Nintendo New York celebrated the NES Classic edition launch on November 10 through hosting an 80’s bash that lasted through the night. Attendees comprised of the first 250 guests to the flagship store, where they were greeted to choose any iconic item from the decade: neon sunglasses, headbands, slap bracelets, Rubik’s cubes and more. Light refreshments were served, followed by a photo opportunity with 80s signs and inflatables taken with a Fujifilm’s Instax camera–similar to a Polaroid camera, giving off a nostalgic feel.
Throughout the evening, there were breakdancing performances by professional dancers, an open dance floor with 80s music, demo stations featuring NES titles, and an overall casual atmosphere. There was also an 80s inspired costume contest where the crowd acted as judges. Participants dressed up as a wide range of Nintendo mascots, including Mario, Peach, Fire Mario, Captain N, Boo, Pokémon Trainer, Little Mac and Luigi.
Click on each photo below for the slideshow and more details.
Additionally, a special video presentation was released for the first time during the commemorative event. This presentation began with Nintendo trailers from the 80s, followed by a brief history of the NES, narrated by Don James, Nintendo of America’s Executive Vice President of Operations, a dedicated member that began and is still with Nintendo today. What began as an Advanced Video System (AVS), with the hopes of taking the Famicom from Japan and introducing it to the United States, was too expensive and was not well received by retailers. This product ambitiously had a music keyboard, two controllers, a joystick, a zapper, and more.
The AVS was revamped into what we know now as the NES. The Nintendo Entertainment System (NES) was previewed at the consumer electronics show in the summer of 1985 and received a positive response. It was decided that the NES was going to be introduced to a limited NY market on a shoestring budget in a small warehouse in Hackensack, NJ–a decision that would eventually revive the video game market. NES deluxe display sets were built and delivered for 3 months during the holiday season in order to introduce and market the NES in New York. Various retailers did not have a video game or electronics section, so the NES display set was installed in clothing departments. With the advent of the NES Classic edition, the games that forged Nintendo into the company they are today are back again for a new generation of players.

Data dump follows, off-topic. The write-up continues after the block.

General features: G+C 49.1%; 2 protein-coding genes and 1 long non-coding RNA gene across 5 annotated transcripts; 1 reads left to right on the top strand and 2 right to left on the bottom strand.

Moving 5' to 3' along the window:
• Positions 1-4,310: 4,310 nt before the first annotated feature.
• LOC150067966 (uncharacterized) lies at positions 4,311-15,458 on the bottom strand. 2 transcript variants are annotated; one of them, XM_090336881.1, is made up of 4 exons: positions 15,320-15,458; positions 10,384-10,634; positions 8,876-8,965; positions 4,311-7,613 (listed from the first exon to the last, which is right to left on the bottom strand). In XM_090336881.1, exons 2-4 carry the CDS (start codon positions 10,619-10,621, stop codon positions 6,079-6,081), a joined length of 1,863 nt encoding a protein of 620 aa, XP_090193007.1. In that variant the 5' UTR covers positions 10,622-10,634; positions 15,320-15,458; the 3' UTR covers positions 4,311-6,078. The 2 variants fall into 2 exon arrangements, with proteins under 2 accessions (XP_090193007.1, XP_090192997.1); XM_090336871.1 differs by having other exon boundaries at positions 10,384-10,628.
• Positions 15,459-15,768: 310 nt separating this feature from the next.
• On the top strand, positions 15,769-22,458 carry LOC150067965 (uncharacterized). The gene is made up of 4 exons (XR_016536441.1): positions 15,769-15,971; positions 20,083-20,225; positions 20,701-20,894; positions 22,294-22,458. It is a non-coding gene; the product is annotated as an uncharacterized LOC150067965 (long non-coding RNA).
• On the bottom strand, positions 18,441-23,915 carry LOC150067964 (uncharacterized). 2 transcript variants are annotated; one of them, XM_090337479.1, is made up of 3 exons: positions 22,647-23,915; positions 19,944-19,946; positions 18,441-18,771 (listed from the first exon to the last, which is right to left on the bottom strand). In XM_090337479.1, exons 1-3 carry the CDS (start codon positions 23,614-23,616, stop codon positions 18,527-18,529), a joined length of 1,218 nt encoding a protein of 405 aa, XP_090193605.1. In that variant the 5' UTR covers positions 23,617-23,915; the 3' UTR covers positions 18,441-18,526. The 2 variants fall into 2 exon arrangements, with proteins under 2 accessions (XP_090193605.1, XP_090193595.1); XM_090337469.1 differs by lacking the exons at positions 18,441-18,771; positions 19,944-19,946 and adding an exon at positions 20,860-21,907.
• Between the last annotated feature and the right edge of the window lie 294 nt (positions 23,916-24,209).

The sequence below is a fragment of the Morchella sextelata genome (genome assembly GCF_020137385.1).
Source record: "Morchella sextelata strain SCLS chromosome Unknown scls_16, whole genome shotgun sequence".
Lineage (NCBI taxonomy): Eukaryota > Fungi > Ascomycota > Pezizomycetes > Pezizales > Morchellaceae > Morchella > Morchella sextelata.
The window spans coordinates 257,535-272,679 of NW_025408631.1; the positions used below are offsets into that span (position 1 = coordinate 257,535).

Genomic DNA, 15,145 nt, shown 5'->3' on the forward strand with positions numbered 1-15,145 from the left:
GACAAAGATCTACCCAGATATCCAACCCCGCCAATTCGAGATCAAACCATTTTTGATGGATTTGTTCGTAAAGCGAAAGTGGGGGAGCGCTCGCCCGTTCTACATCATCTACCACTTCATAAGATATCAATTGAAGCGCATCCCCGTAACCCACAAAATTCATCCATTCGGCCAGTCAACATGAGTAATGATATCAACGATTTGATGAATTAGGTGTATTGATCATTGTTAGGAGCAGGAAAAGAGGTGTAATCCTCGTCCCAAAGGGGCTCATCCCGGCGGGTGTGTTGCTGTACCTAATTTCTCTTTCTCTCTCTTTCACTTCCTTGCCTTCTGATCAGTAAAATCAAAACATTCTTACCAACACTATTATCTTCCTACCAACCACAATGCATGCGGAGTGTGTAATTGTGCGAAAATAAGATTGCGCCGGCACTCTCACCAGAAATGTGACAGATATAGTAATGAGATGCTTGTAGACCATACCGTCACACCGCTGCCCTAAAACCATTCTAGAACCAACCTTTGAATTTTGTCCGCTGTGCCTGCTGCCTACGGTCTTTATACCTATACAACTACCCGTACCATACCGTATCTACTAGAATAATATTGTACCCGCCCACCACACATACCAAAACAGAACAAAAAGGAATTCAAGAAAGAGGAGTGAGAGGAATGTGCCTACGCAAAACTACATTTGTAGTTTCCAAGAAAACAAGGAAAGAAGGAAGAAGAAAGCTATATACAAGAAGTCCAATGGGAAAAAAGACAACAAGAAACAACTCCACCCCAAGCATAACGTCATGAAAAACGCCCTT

Nintendo New York’s famed historical display has been updated with NES memorabilia, games and even one-of-a-kind prototypes such as the AVS, related accessories and the marketing brochure entitled, The Evolution of a Species is Now Complete.
ADVANCED VIDEO SYSTEM
The Advance Video System, or AVS, was the prototype of the popular Nintendo Entertainment System. The AVS was shown publicly only once, in 1985 at the Consumer Electronics Show in Las Vegas. The AVS was revolutionary for its day. The system included a keyboard, handheld joystick, light wand/gun, music keyboard, and a data storage unit, that were all infrared wireless. The revolutionary controllers were also wireless, and could be stored in the front of the main unit, or control deck when not in use. The AVS combined many features found in computers of the day and included innovative functions such as game editing and storage, music composition, light wand-TV game interaction (you could shoot at the TV), and never before seen 8-bit video game graphics.
The evening ended at midnight with fans being able to purchase the NES Classic Edition, with a double-sided poster as a gift with purchase while supplies last, an extra NES Classic controller, a NES Classic t-shirt, and the hardcover collector’s edition strategy guide, Playing With Power: Nintendo NES Classics.
KirbyGCN17’s event footage of the NES Classic Edition launch event: